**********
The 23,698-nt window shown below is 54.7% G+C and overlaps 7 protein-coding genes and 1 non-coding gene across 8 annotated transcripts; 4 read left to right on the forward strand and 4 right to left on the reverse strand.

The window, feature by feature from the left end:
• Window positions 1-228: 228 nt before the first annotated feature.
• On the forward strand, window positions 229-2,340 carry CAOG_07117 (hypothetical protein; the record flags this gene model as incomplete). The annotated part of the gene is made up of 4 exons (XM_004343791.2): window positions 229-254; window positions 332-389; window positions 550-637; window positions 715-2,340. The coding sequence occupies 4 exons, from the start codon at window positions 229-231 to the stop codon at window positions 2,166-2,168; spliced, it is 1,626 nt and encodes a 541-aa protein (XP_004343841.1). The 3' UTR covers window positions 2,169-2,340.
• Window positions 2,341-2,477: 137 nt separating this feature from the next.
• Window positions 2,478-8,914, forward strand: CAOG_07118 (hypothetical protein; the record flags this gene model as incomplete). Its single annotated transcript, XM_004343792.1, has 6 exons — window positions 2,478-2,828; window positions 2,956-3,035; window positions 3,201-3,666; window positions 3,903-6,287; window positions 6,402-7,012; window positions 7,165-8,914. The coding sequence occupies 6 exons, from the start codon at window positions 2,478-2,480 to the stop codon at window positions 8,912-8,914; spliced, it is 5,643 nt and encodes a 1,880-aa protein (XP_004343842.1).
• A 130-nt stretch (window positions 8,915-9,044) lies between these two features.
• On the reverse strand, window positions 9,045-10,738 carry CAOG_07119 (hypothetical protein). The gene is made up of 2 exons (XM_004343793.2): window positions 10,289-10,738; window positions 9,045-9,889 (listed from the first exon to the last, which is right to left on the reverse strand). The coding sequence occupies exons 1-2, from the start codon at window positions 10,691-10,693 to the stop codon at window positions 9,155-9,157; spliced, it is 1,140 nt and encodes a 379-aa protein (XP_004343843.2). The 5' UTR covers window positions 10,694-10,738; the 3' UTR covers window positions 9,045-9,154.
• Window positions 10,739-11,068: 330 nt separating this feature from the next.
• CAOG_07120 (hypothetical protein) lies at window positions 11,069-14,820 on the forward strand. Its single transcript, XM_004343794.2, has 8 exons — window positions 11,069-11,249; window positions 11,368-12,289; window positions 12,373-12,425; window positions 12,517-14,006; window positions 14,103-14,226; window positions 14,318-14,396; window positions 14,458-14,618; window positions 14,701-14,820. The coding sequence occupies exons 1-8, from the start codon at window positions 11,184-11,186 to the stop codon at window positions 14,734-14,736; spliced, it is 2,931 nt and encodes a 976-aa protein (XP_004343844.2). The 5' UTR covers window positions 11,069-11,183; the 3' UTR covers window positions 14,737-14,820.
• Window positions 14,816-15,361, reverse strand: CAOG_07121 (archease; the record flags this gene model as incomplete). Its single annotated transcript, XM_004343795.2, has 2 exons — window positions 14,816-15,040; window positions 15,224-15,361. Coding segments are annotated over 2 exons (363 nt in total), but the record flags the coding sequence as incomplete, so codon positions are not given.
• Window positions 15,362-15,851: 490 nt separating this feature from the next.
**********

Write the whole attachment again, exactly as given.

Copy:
The 23,698-nt window shown below is 54.7% G+C and overlaps 7 protein-coding genes and 1 non-coding gene across 8 annotated transcripts; 4 read left to right on the forward strand and 4 right to left on the reverse strand.

The window, feature by feature from the left end:
• Window positions 1-228: 228 nt before the first annotated feature.
• On the forward strand, window positions 229-2,340 carry CAOG_07117 (hypothetical protein; the record flags this gene model as incomplete). The annotated part of the gene is made up of 4 exons (XM_004343791.2): window positions 229-254; window positions 332-389; window positions 550-637; window positions 715-2,340. The coding sequence occupies 4 exons, from the start codon at window positions 229-231 to the stop codon at window positions 2,166-2,168; spliced, it is 1,626 nt and encodes a 541-aa protein (XP_004343841.1). The 3' UTR covers window positions 2,169-2,340.
• Window positions 2,341-2,477: 137 nt separating this feature from the next.
• Window positions 2,478-8,914, forward strand: CAOG_07118 (hypothetical protein; the record flags this gene model as incomplete). Its single annotated transcript, XM_004343792.1, has 6 exons — window positions 2,478-2,828; window positions 2,956-3,035; window positions 3,201-3,666; window positions 3,903-6,287; window positions 6,402-7,012; window positions 7,165-8,914. The coding sequence occupies 6 exons, from the start codon at window positions 2,478-2,480 to the stop codon at window positions 8,912-8,914; spliced, it is 5,643 nt and encodes a 1,880-aa protein (XP_004343842.1).
• A 130-nt stretch (window positions 8,915-9,044) lies between these two features.
• On the reverse strand, window positions 9,045-10,738 carry CAOG_07119 (hypothetical protein). The gene is made up of 2 exons (XM_004343793.2): window positions 10,289-10,738; window positions 9,045-9,889 (listed from the first exon to the last, which is right to left on the reverse strand). The coding sequence occupies exons 1-2, from the start codon at window positions 10,691-10,693 to the stop codon at window positions 9,155-9,157; spliced, it is 1,140 nt and encodes a 379-aa protein (XP_004343843.2). The 5' UTR covers window positions 10,694-10,738; the 3' UTR covers window positions 9,045-9,154.
• Window positions 10,739-11,068: 330 nt separating this feature from the next.
• CAOG_07120 (hypothetical protein) lies at window positions 11,069-14,820 on the forward strand. Its single transcript, XM_004343794.2, has 8 exons — window positions 11,069-11,249; window positions 11,368-12,289; window positions 12,373-12,425; window positions 12,517-14,006; window positions 14,103-14,226; window positions 14,318-14,396; window positions 14,458-14,618; window positions 14,701-14,820. The coding sequence occupies exons 1-8, from the start codon at window positions 11,184-11,186 to the stop codon at window positions 14,734-14,736; spliced, it is 2,931 nt and encodes a 976-aa protein (XP_004343844.2). The 5' UTR covers window positions 11,069-11,183; the 3' UTR covers window positions 14,737-14,820.
• Window positions 14,816-15,361, reverse strand: CAOG_07121 (archease; the record flags this gene model as incomplete). Its single annotated transcript, XM_004343795.2, has 2 exons — window positions 14,816-15,040; window positions 15,224-15,361. Coding segments are annotated over 2 exons (363 nt in total), but the record flags the coding sequence as incomplete, so codon positions are not given.
• Window positions 15,362-15,851: 490 nt separating this feature from the next.